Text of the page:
Dublin-based startup Ubotica has teamed up with IBM to streamline the use of artificial intelligence (AI) applications on low-Earth-orbit (LEO) satellites. Ubotica, founded in 2016, offers its CogniSAT edge computing platform that enables AI inference to be performed directly on satellite data in space.
The partnership aims to address the challenge of costly and time-consuming data storage and processing on the ground. Both companies state that their mutual customers will be able to deploy their AI models directly to satellites using the CogniSAT platform with a single click, allowing for data insights to be generated in space.
This approach is expected to provide two key advantages. Firstly, it will enhance autonomy and decision-making capabilities at the edge, reducing reliance on ground systems. Secondly, it will result in significant cost savings for satellite constellation operators, both in terms of capital and operations.
By reducing the amount of raw data that needs to be downlinked for processing, capital expenses are lowered through savings in communications infrastructure. Furthermore, operating expenses are reduced by minimizing the bandwidth needed for communication of insights from onboard processing.
Ubotica will leverage IBM’s cloud infrastructure and watsonx.ai components as part of the partnership. It will begin by installing a Red Hat OpenShift Kubernetes Service (ROKS) cluster and building components to create a hybrid cloud AI platform.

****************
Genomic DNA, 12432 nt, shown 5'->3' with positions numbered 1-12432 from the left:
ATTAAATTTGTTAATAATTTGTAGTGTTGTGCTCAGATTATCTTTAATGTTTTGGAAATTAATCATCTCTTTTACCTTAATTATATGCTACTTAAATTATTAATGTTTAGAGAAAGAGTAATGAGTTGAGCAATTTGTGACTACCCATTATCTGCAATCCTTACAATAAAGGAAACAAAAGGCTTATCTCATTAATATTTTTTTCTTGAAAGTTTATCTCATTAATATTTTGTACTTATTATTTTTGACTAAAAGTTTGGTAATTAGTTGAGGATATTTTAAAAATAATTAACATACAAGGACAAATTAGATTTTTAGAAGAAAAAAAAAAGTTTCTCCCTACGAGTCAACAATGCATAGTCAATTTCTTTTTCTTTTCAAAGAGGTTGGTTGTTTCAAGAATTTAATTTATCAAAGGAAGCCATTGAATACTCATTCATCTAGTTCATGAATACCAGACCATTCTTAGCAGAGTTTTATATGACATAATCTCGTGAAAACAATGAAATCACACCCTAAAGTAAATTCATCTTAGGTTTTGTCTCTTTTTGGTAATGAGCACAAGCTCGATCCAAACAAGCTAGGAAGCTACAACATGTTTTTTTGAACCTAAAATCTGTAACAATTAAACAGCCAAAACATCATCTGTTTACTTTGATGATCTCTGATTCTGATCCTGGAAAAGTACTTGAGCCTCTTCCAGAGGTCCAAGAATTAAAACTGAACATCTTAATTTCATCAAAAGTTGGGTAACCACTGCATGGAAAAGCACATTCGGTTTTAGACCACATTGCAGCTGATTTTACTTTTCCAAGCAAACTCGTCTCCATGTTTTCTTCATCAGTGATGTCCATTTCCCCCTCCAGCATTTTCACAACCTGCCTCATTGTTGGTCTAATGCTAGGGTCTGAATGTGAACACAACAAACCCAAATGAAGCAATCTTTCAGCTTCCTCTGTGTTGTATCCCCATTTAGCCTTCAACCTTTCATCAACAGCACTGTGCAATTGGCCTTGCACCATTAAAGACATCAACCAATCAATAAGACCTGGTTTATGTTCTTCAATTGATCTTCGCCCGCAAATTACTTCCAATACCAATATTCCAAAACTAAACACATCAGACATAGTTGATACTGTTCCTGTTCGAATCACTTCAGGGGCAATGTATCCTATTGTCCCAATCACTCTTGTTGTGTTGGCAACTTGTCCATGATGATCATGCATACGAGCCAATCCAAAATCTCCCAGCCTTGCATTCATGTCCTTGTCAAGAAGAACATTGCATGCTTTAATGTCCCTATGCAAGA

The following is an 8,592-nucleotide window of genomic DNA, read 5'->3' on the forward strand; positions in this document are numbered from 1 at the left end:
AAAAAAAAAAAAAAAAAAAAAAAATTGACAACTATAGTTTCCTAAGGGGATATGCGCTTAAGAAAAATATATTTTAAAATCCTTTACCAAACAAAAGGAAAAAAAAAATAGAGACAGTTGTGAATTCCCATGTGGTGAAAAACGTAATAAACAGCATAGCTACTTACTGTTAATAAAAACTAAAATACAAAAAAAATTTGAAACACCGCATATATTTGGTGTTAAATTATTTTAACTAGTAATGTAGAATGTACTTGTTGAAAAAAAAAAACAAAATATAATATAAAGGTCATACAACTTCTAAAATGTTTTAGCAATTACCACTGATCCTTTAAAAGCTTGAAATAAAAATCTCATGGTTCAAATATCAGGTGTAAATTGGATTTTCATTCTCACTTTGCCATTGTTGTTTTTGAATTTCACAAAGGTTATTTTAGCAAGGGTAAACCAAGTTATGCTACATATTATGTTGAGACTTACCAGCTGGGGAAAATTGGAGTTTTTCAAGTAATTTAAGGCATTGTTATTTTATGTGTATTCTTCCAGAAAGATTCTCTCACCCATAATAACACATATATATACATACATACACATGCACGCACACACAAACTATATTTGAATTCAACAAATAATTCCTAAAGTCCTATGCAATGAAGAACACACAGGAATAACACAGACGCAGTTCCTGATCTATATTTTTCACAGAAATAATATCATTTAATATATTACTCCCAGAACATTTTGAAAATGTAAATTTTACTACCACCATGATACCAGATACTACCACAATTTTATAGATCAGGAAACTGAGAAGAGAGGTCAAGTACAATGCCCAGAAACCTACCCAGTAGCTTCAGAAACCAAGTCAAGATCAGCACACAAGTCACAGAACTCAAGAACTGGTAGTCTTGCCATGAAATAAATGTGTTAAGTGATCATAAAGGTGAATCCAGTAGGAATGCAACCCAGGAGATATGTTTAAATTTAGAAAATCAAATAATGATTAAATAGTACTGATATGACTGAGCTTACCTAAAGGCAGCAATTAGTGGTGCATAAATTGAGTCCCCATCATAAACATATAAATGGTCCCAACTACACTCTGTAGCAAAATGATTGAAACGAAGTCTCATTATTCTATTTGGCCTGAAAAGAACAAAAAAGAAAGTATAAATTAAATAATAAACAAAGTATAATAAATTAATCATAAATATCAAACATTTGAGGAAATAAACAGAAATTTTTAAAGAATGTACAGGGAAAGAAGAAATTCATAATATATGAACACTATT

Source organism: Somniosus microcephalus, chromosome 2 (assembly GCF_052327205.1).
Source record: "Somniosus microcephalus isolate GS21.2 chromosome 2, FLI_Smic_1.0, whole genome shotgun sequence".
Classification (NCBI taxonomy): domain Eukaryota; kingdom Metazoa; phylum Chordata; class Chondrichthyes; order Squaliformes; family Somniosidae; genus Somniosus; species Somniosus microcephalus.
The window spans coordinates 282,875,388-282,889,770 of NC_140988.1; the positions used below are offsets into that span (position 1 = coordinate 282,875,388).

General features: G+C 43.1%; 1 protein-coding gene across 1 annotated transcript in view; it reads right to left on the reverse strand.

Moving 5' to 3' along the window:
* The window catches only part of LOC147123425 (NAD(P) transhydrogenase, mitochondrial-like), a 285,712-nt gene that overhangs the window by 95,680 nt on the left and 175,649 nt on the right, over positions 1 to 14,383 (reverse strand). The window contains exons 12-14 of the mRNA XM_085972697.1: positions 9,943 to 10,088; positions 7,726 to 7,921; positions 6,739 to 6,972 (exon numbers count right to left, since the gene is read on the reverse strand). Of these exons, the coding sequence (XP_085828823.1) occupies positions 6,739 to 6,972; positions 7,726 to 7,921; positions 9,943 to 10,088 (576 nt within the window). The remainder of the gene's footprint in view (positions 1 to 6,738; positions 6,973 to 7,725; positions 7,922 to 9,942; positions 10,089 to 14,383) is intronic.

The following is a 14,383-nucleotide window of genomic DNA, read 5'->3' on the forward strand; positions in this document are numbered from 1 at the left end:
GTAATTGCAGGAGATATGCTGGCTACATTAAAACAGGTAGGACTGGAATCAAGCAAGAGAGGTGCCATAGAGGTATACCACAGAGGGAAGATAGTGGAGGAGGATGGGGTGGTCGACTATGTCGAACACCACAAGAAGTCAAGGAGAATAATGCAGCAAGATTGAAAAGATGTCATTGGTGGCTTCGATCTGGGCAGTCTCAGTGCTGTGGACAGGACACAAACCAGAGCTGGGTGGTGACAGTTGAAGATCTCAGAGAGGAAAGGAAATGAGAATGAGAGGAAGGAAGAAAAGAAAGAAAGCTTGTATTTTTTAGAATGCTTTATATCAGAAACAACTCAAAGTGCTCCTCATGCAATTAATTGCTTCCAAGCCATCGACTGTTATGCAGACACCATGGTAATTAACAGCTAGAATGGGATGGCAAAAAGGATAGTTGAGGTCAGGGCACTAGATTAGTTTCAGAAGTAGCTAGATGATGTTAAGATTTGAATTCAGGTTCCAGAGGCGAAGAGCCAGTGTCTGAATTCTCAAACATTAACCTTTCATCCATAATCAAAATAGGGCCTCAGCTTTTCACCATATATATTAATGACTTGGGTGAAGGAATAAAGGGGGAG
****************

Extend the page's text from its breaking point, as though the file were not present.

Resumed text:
The initial architecture will align with the underlying implementation of watsonx.ai, incorporating elements from the Open Data Hub. In the future, Ubotica may integrate additional IBM services like Watson Studio, Watson Open Scale, or tools from Cloud Pak for Data.
This collaboration solidifies Ubotica’s position in the global space tech race, building upon its previous successes. The startup has already provided AI solutions to the European Space Agency (ESA) and NASA JPS since 2020. This year, it achieved a significant milestone with the launch of CongiSAT-6, the first satellite to utilize space AI for autonomous image tasking and onboard processing of image sensor data to generate insights.